Komazawa University's star first-year Ikuto Yufu, just a month into his university career, was aggressive in the early stages as he ran as high as 2nd in the middle section of the race. He was unable to keep up with the leaders when the race got going but still knocked 8 seconds off his PB to finish in 13:45.42. With the domestic track season still ahead of him this time alone is good enough to put him #1 among this year's incoming Hakone class. Jobu University's Yusuke Hasegawa was calmer in the first half of the race, not moving into the lead pack until after halfway. He likewise lost touch in the final rush but his time of 13:40.83 was good enough to make him the top university runner in the race and should rank him #1 among Japanese university men this season.

2010 Payton Jordan Cardinal Invitational - Top Finishers
click here for complete results
Men's 10000 m
1. Chris Solinsky (Nike) - 26:59.60 - NR
2. Daniel Salel (Kenya) - 27:07.85 - PB
3. Sam Chelanga (Kenya/Liberty Univ.) - 27:08.39 - NUR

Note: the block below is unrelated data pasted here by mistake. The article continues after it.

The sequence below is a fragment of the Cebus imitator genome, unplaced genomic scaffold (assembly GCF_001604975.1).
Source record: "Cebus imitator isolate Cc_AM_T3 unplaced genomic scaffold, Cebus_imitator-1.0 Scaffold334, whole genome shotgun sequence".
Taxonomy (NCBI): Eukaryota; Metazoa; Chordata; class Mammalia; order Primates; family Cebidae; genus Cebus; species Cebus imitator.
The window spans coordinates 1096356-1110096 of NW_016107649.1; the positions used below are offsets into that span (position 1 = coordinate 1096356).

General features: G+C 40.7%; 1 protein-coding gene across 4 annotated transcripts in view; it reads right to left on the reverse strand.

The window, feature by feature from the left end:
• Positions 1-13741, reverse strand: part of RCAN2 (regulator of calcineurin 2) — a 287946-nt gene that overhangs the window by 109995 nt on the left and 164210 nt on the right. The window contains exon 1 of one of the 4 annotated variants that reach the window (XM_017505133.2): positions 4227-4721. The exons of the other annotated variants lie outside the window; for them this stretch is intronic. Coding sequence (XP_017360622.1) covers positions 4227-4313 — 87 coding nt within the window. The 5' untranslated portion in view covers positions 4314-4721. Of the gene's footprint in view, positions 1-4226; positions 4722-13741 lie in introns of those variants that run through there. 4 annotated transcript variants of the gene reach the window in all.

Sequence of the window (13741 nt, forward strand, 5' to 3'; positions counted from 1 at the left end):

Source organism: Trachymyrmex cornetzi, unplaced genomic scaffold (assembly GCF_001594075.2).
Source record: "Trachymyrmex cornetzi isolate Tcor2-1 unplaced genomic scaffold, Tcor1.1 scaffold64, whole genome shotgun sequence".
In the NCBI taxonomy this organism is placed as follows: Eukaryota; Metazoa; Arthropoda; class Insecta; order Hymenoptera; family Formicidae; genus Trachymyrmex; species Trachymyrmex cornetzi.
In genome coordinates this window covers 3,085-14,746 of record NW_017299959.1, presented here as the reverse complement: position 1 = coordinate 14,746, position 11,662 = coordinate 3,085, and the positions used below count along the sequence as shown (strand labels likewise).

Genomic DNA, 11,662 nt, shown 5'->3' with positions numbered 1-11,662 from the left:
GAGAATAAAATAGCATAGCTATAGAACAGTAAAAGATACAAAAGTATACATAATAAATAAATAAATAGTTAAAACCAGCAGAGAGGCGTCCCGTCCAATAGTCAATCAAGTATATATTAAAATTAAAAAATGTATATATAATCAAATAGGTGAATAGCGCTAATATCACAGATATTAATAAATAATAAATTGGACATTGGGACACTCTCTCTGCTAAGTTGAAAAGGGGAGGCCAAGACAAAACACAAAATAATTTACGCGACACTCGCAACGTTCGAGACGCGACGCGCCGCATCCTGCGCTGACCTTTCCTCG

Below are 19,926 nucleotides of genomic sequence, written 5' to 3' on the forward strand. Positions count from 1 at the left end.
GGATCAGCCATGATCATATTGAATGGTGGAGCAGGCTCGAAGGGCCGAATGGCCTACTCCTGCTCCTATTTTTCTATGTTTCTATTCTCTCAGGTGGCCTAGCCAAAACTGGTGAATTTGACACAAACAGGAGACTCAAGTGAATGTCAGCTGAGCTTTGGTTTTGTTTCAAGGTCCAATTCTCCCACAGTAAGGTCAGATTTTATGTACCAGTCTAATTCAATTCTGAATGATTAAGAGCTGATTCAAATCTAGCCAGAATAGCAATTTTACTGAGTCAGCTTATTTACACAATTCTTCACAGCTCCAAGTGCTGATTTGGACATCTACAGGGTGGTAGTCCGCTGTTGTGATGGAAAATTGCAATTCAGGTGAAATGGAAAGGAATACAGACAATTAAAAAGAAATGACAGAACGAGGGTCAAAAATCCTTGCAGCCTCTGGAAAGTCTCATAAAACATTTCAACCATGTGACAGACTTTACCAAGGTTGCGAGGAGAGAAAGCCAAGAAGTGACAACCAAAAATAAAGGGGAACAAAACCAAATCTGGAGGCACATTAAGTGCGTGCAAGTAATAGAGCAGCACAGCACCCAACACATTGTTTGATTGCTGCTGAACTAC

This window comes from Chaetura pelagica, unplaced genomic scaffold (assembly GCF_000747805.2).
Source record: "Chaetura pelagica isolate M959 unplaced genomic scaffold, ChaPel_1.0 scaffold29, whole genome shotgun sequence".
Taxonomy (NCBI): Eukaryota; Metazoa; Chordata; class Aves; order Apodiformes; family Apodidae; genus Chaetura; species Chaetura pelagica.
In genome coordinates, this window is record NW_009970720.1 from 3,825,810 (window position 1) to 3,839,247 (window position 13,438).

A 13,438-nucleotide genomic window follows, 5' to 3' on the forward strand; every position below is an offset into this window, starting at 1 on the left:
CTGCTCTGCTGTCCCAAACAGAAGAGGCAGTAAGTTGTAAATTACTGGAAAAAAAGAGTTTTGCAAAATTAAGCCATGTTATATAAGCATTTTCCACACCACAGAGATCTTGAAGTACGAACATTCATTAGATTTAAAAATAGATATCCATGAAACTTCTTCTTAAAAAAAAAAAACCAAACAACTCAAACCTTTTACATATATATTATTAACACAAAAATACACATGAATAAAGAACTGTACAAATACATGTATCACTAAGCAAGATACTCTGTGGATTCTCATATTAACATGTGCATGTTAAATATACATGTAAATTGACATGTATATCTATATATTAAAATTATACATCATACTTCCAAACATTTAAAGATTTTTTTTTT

4. Galen Rupp (Nike) - 27:10.74 - (NR)
5. Simon Bairu (Canada/Nike) - 27:23.63 - NR
6. Chris Thompson (U.K./OTC) - 27:29.61 - PB
7. Tim Nelson (Nike) - 27:31.56 - PB
8. Robert Curtis (Melbourne TC) - 27:33.38 - PB
9. Kensuke Takezawa (Team S&B) - 27:55.02
10. Juan Carlos Romero (Mexico) - 27:57.52
11. Takeshi Makabe (Team Kanebo) - 27:57.53

Men's 5000 m
1. Tiidrek Nurme (Estonia) - 13:32.74
2. Ed Moran (Nike) - 13:33.85
3. Masato Kihara (Team Kanebo) - 13:34.21 - PB
-----
10. Yusuke Hasegawa (Jobu Univ.) - 13:40.83 - PB
15. Ikuto Yufu (Komazawa Univ.) - 13:45.42 - PB

Men's 3000 m SC

1. Kyle Alcorn (Nike) - 8:27.95
2. Brian Olinger (Reebok) - 8:28.27
3. Ben Bruce (OTC) - 8:28.76
-----
9. Hiroyoshi Umegae (Team NTN) - 8:39.02

Men's 1500 m

1. Dylan Ferris (Stanford Univ.) - 3:40.07
2. Elliott Heath (Stanford Univ.) - 3:41.27
3. Craig Miller (Univ. of Wisconsin) - 3:41.42
-----
9. Yasunori Murakami (Team Fujitsu) - 3:43.15

(c) 2010 Brett Larner
all rights reserved

Comments

Most-Read This Week

Kawauchi Ties Sub-2:20 World Record, Kato Crushes Course Record In Hofu Yomiuri Marathon Wins

Two weeks to the day after running 2:10:53 at the Fukuoka International Marathon, Yuki Kawauchi (Saitama Pref. Gov't) wrapped his 2017 with a win, running one of the few negative splits of his career to win the Hofu Yomiuri Marathon for the third time in 2:10:03. Women's winner Misako Kato (Kyudenko), a 1:09:49 half marathon, soloed an almost perfectly paced 2:28:12 to take 3 minutes off her PB and 7 1/2 minutes off the course record. Further back, Rio Paralympics T12 marathon silver medalist Misato Michishita broke the own world record in her category with a time of 2:56:14.